Andrey Vlasov in 1943.Getty Images
Portrait of Ivan Mazepa.Dnipropetrovsk Art Museum
Ivan Mazepa was one of the few people who enjoyed Peter the Great's unconditional trust. As hetman (ruler) of Left-bank Ukraine, which was then part of Russia, he faithfully served the Russian monarch for many years, and for which he received the highest state award - the Order of St. Andrew the Apostle – from the hands of the tsar himself.
That all changed with the Northern War (1700-1721), which at first was not going well for Russia. The dire situation induced Mazepa to consider leaving Moscow's orbit and creating an independent Ukraine where he would be ruler. After secret negotiations with King Charles XII of Sweden, the hetman openly sided with the Swedes in October 1708.
Charles XII and Ivan Mazepa after the Poltava Battle.Gustaf Cederström
Peter immediately stripped Mazepa of all titles and regalia, while the Russian Orthodox Church excommunicated him. Most of his Cossacks did not support the hetman and remained loyal to the Russian tsar. When on July 8, 1709, Swedish troops, together with Mazepa's men, were defeated near Poltava, the hetman had to flee to the Ottoman Empire, where he died on October 2 of the same year.
Genrikh Lyushkov.NKVD archive
Genrikh Lyushkov was one of the highest-ranking defectors in all of Soviet history. A top level State Security Commissioner and head of the NKVD's Far Eastern Directorate, he secretly escaped by crossing the border into Japan’s puppet state of Manchukuo in the early morning of August 13, 1938.
During the period of large-scale political reprisals in the USSR known as the Great Purge (1936-1938), Lyushkov was busy fighting against “enemies of the people” in the Far East. As a result of his activities, a wave of arrests swept through the army, the NKVD, the Party apparatus and the Pacific Fleet.
As was often the case at the time, however, soon the accuser himself became the accused. In May 1938 Lyushkov was recalled to Moscow, and he realized that a trial and execution most likely awaited him there. So the commissar decided to flee.
A special unit of the Japanese Imperial Navy.Public Domain
Genrikh Lyushkov supplied the Japanese with unique and detailed information about the number and deployment of Soviet troops in the Far East, the location and condition of defense fortifications, military codes, the NKVD's internal procedures, opposition sentiments in the region and in the armed forces, and so on. On the basis of such information, the General Staff of the Imperial Japanese Army adjusted its strategy for a future war with the USSR.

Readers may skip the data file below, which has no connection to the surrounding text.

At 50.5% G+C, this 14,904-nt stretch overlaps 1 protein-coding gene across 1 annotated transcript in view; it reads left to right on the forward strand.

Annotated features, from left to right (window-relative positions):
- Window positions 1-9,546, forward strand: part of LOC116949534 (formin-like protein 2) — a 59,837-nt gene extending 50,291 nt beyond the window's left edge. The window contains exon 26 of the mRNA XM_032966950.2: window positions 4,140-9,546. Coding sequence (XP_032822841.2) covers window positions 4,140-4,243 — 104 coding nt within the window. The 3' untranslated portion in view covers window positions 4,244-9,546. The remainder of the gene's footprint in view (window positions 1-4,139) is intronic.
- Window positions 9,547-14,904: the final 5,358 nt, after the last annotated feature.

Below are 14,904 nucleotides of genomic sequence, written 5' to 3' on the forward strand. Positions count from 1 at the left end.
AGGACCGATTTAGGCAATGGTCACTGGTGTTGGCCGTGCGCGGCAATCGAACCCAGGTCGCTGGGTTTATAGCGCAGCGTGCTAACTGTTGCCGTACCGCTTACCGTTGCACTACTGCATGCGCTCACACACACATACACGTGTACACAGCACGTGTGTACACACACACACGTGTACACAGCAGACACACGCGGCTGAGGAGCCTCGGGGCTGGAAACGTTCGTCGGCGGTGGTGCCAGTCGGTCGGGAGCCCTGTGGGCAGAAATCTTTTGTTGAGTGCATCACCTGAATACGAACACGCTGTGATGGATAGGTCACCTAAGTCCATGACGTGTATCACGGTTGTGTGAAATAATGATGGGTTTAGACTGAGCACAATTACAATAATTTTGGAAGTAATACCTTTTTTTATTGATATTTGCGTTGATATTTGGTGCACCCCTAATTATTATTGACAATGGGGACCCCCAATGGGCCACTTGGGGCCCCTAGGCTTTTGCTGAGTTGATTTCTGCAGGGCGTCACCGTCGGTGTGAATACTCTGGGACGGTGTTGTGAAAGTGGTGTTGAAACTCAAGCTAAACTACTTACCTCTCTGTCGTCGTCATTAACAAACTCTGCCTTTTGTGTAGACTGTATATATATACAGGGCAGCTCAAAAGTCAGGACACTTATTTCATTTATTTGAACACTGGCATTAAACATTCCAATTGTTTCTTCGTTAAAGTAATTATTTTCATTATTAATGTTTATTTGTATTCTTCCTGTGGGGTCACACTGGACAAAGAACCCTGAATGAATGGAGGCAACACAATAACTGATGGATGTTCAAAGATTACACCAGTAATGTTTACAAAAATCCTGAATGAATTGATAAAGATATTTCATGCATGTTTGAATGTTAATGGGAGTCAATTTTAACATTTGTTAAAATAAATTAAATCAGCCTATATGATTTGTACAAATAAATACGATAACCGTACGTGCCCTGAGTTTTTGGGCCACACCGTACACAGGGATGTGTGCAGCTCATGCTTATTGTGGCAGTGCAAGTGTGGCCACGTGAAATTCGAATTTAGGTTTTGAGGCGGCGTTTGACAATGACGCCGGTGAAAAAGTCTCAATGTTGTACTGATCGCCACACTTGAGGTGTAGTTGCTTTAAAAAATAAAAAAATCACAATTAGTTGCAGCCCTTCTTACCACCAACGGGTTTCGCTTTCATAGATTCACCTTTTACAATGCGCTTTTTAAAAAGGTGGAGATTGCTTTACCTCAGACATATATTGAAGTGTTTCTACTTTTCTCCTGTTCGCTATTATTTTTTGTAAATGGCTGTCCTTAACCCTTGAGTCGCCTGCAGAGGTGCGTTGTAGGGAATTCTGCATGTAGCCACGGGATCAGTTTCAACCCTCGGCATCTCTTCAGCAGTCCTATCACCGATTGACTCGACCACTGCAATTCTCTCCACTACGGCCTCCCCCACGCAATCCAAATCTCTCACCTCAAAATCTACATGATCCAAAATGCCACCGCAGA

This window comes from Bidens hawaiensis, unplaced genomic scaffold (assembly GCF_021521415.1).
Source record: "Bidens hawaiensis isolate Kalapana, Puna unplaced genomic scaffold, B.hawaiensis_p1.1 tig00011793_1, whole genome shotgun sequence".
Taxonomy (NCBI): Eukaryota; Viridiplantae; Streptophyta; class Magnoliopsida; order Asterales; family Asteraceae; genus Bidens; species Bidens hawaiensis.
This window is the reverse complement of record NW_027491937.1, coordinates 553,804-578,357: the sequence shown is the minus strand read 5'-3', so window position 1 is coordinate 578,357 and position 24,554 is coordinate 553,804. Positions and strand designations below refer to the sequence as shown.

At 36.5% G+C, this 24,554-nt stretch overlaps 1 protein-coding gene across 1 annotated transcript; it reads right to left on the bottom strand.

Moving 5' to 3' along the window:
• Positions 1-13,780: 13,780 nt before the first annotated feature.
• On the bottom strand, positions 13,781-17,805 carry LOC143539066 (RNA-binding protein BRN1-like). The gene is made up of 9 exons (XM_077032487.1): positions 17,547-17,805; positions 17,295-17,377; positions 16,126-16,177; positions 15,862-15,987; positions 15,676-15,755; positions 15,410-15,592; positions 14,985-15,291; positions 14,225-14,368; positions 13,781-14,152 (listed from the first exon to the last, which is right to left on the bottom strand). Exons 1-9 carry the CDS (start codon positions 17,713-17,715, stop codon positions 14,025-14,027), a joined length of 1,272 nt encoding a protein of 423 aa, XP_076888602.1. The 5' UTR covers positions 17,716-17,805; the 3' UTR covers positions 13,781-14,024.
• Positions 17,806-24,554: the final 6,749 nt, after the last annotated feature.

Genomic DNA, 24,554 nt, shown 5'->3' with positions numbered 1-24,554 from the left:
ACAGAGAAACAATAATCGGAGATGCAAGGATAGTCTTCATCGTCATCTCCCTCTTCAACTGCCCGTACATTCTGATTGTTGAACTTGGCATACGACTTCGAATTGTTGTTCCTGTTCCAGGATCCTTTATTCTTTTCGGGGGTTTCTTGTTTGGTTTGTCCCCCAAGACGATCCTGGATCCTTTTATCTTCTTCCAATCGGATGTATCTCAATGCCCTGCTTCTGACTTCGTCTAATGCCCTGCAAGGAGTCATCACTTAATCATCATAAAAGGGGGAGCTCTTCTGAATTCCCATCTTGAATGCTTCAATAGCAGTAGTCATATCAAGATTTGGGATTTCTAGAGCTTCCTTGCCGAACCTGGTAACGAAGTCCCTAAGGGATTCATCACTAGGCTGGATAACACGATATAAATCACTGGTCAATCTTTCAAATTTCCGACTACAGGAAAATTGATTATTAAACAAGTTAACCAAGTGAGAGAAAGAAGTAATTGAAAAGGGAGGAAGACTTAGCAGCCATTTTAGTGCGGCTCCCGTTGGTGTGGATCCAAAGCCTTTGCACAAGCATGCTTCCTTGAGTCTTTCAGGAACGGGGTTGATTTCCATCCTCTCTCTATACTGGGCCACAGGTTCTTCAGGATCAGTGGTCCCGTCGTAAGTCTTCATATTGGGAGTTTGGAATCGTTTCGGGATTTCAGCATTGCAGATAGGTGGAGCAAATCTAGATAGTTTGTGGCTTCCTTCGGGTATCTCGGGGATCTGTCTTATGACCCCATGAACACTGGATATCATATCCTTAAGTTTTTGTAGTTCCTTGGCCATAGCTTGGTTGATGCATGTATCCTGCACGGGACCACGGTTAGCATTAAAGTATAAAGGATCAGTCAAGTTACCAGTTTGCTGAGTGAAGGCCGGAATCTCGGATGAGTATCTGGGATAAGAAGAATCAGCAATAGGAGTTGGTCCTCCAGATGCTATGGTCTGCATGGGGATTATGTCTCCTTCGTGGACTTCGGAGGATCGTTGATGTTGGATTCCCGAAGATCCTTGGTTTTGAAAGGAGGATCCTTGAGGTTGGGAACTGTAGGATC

Lyushkov, however, did not live to see the end of the Second World War. The Japanese did not want the former commissar, who had learned a lot about Japanese intelligence, to fall into the hands of the USSR. On August 19, 1945, he was executed.
Andrey Vlasov in 1942.Bundesarchiv
Before he became the No. 1 Soviet traitor, Andrey Vlasov was considered a talented and promising military leader. In 1939, he served as a chief military adviser in China, and Chiang Kai-shek even awarded him with the Order of the Golden Dragon.
During the first catastrophic months of the war against Germany, Vlasov acted courageously and effectively. The 20th Army under his command played a significant part in the defeat of the Germans near Moscow in December 1941.
In 1942, Lieutenant General Andrey Vlasov was put at the helm of the 2nd Strike Army, which in the summer of the same year was surrounded by the enemy near Leningrad. The commander himself was captured and sent to a POW camp. There he decided to cooperate with the Germans.
Andrey Vlasov with ROA soldiers.Bundesarchiv
For the Nazis, Vlasov turned out to be a valuable asset. An illustrious Soviet general who went over to Hitler's side played an important part in the propaganda war. Furthermore, he spent much effort agitating among Soviet prisoners of war, trying to get them to join him in the fight for "a New Russia without Bolsheviks".
The No. 1 traitor's main goal was to unite all the units of Russian collaborators into a single Russian Liberation Army (RLA), with himself as its commander. The leadership of the Third Reich, however, was highly suspicious of the idea of setting up a large army of Soviet prisoners of war and delayed the process. Vlasov was given a free hand only at the end of 1944, when the fate of the Nazis was generally a foregone conclusion. As a result, the RLA never became a significant military force.
The general was captured in Czechoslovakia by Soviet troops on May 12, 1945 as he was trying to break through to the west, to reach the approaching American troops. Together with a group of his followers, Vlasov was accused of high treason and hanged in Moscow on August 1, 1946.
In 1960, Oleg Penkovsky, a colonel with the Main Intelligence Directorate of the General Staff of the USSR Armed Forces, asked a group of American tourists in Moscow to pass a letter to the U.S. Embassy whereby he offered his services in collecting classified information for the CIA.
The following year during a business trip to London, MI6, the British secret intelligence service, provided Penkovsky with the necessary spy equipment, including a portable camera and special radios. The colonel was given the codename “Hero”.
Oleg Penkovsky's stuff.Boris Prikhodko/Sputnik
One of the most successful Western agents in the USSR, Oleg Penkovsky supplied the American and British secret services with 11 films that had 5,500 documents containing a total of 7,650 pages of classified information about the Soviet armed forces. He also betrayed nearly 600 Soviet intelligence officers to enemy spy agencies.
In 1962, Penkovsky was exposed and arrested by the KGB. He was convicted of high treason and shot on May 16, 1963.
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